An international organization working to bring greater transparency and accountability to industries that extract natural resources accepted the U.S. as a candidate for membership today at a meeting of its board in Oslo, Norway.
The decision by the Extractive Industries Transparency Initiative (EITI) caps a three-year application process spearheaded by the Department of the Interior and a federal advisory committee, which included Project On Government Oversight (POGO) Executive Director Danielle Brian. The U.S. advisory committee included representatives from civil society, industry and government.
“EITI is a perfect example of open government principles in action,” said Brian, who chaired the committee's civil society sector. “I'm proud of what U.S. EITI has achieved so far, and I think that the work we've done will ultimately enrich public policy discourse.”
By applying for EITI membership, the U.S. commits to providing the public with comprehensive information about the management of the country’s natural resources, including how much it collects in royalties. Royalties from natural resources taken from public lands are among the U.S. government’s largest sources of income. Last year, the Department of the Interior collected more than $14 billion in royalties and other fees from extractive companies.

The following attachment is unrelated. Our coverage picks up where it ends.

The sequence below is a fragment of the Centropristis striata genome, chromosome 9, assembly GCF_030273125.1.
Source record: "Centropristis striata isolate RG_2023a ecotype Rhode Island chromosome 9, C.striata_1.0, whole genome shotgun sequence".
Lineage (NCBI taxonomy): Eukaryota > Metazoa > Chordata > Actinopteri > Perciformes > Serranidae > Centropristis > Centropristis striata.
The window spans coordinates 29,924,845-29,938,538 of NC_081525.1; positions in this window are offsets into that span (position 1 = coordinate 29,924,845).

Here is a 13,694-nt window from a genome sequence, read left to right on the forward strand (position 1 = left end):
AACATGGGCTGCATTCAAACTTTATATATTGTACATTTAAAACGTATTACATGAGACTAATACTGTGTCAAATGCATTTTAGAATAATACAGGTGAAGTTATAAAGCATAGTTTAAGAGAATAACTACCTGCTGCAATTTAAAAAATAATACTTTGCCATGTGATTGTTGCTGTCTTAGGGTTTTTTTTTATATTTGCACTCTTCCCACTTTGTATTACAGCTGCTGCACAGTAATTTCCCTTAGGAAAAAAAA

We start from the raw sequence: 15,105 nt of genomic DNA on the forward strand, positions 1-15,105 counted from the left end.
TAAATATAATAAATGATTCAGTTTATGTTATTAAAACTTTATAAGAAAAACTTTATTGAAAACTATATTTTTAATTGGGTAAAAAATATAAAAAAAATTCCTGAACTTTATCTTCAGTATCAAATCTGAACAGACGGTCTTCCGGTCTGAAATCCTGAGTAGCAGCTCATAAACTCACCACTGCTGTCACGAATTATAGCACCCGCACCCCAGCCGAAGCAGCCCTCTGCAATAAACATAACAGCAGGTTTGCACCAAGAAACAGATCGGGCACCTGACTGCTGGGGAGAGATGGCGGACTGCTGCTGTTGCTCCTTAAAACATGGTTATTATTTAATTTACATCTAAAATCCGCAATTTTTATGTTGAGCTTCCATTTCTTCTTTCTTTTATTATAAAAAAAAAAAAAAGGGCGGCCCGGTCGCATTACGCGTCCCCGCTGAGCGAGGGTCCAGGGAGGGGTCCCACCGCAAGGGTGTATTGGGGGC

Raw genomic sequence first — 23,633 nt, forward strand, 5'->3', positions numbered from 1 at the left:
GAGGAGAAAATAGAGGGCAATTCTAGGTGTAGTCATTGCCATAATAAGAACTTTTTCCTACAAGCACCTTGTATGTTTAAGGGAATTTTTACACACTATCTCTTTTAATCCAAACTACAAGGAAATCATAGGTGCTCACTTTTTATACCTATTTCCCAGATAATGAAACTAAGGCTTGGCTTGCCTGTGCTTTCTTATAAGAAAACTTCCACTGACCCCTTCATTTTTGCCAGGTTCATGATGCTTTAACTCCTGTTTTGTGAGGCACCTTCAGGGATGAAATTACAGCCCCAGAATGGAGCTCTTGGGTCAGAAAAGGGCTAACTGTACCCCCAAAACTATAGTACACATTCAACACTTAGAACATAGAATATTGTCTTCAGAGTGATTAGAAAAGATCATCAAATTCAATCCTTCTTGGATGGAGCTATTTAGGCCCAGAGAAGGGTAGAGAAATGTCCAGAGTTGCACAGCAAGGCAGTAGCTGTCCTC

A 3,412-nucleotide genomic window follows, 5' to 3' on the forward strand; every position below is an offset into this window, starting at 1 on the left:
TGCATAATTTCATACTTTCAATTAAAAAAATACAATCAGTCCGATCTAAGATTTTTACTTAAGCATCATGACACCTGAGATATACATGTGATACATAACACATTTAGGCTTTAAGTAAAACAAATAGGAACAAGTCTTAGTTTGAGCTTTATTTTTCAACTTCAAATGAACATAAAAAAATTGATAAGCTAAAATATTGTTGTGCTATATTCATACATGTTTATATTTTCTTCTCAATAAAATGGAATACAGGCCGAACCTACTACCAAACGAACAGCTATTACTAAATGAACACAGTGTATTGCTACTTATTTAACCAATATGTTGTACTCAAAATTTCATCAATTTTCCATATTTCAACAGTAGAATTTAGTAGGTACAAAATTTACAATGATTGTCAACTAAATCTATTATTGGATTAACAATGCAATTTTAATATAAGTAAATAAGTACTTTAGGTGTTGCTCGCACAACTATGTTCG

The EITI standard requires governments to publicly disclose their revenues from oil, gas, and mining assets, and for companies to make parallel disclosures regarding payments. An independent administrator will reconcile the disclosures and publish them alongside contextual information in publicly available reports.
The scope of EITI in the United States will go beyond the international standard. In addition to information about oil, gas, and coal, the US. EITI reports will include information about hardrock minerals (such as gold, silver, and copper) and renewable energy sources (such as geothermal, solar, and wind).
To learn more about EITI, go here.